Breakthrough in Fusion Energy as Fundamental Law Revised: 'Very Good News'

Physicists at a European nuclear fusion lab have worked out a way to obtain more energy from fusion reactors than previously thought possible, surpassing a limit that existing reactors had been adhering to.

Nuclear fusion is the process by which two atoms join together, producing a heavier element from two lighter ones. When this happens, energy is released.

Nuclear fusion happens all the time inside the sun, where hydrogen atoms combine under intense heat and pressure to form helium atoms. This releases even more energy which keeps the whole process going.

Sun illustration
A stock image shows an illustration of the sun. Stars use nuclear fusion to generate their energy. vitacopS/Getty

The idea of nuclear fusion power here on Earth is essentially to recreate this process, using the heat given off by the reaction to turn water into steam which can then power a turbine generator.

Recreating fusion on Earth has been one of the biggest challenges in modern science and promises a future of clean, easily sustainable power. Every so often scientists make little breakthroughs in research, though a reactor has yet to prove viable for electricity generation.

At the forefront of fusion research are machines called tokamaks, which heat hydrogen gas to extremely high temperatures to create a hydrogen plasma—a gas where electrons are stripped away from their atoms—in which fusion can occur.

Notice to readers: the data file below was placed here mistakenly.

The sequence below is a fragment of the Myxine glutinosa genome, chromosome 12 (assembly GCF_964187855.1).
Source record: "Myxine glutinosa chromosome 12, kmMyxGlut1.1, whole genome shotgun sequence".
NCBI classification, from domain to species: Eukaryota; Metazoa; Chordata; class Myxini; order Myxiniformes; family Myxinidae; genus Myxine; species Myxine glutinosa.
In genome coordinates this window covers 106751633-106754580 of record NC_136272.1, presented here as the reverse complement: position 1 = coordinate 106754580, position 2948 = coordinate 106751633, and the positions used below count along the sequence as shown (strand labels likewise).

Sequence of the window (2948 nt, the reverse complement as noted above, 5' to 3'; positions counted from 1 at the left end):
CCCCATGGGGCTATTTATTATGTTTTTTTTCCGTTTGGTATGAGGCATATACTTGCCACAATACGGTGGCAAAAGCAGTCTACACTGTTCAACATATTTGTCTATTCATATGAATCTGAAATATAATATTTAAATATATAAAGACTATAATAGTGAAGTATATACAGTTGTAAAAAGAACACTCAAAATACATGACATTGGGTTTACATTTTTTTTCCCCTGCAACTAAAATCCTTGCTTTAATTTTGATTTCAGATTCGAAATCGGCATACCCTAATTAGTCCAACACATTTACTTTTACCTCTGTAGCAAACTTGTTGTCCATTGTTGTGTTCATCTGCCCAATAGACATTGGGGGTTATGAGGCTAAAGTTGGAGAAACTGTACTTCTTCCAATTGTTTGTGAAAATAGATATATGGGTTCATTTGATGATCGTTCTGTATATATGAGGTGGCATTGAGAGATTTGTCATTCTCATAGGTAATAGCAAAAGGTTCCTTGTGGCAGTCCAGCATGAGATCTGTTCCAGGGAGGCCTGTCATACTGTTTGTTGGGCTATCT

The purpose of tokamaks is to keep this plasma flowing in a circle so that the fusion reaction can keep going. Two other things also need to be carefully controlled: temperature and the density of the fuel.

This week, scientists at the European research group École polytechnique fédérale de Lausanne (EPFL) in Switzerland have found a way to significantly increase the limits of this hydrogen fuel density—known as the Greenwald limit—beyond what was previously considered possible. It means that reactors should be able to produce even more energy.

"Since the early days of fusion, we've known that if you try to increase the fuel density, at some point there would be what we call a 'disruption'—basically you totally lose the confinement [of the plasma], and plasma goes wherever," said Paolo Ricci, a professor at the Swiss Plasma Center, in an EPFL press release. "So in the eighties, people were trying to come up with some kind of law that could predict the maximum density of hydrogen that you can put inside a tokamak."

An EPFL team decided to revisit this limit, using supercomputers to model the fusion plasma. They found that the more fuel was added in, the cooler the plasma got. This meant the flow was more easily disrupted.

Using what they learned, Ricci and colleagues managed to work out a new equation for a new fuel limit inside a tokamak that was higher than before. Inside Europe's ITER tokamak, the limit can actually be nearly doubled.

The step forward means it will be possible to add more fuel density without limiting the output, Ricci said, adding: "And that is very good news."

Among those hoping for a nuclear fusion future is Microsoft co-founder Bill Gates, who was asked for his thoughts on the future of nuclear power in an Ask Me Anything (AMA) threat on Reddit on Wednesday.

He wrote: "There is nuclear fission. If it can solve the cost, safety and waste concerns it can make a massive contribution to solving climate change. I am biased because I have been investing over a billion in this starting over a decade ago.

"Also promising is nuclear fusion. It is less clear if we will succeed but it has less safety and waste issues if it works.

"So I am hopeful nuclear will improve and be a huge help for climate."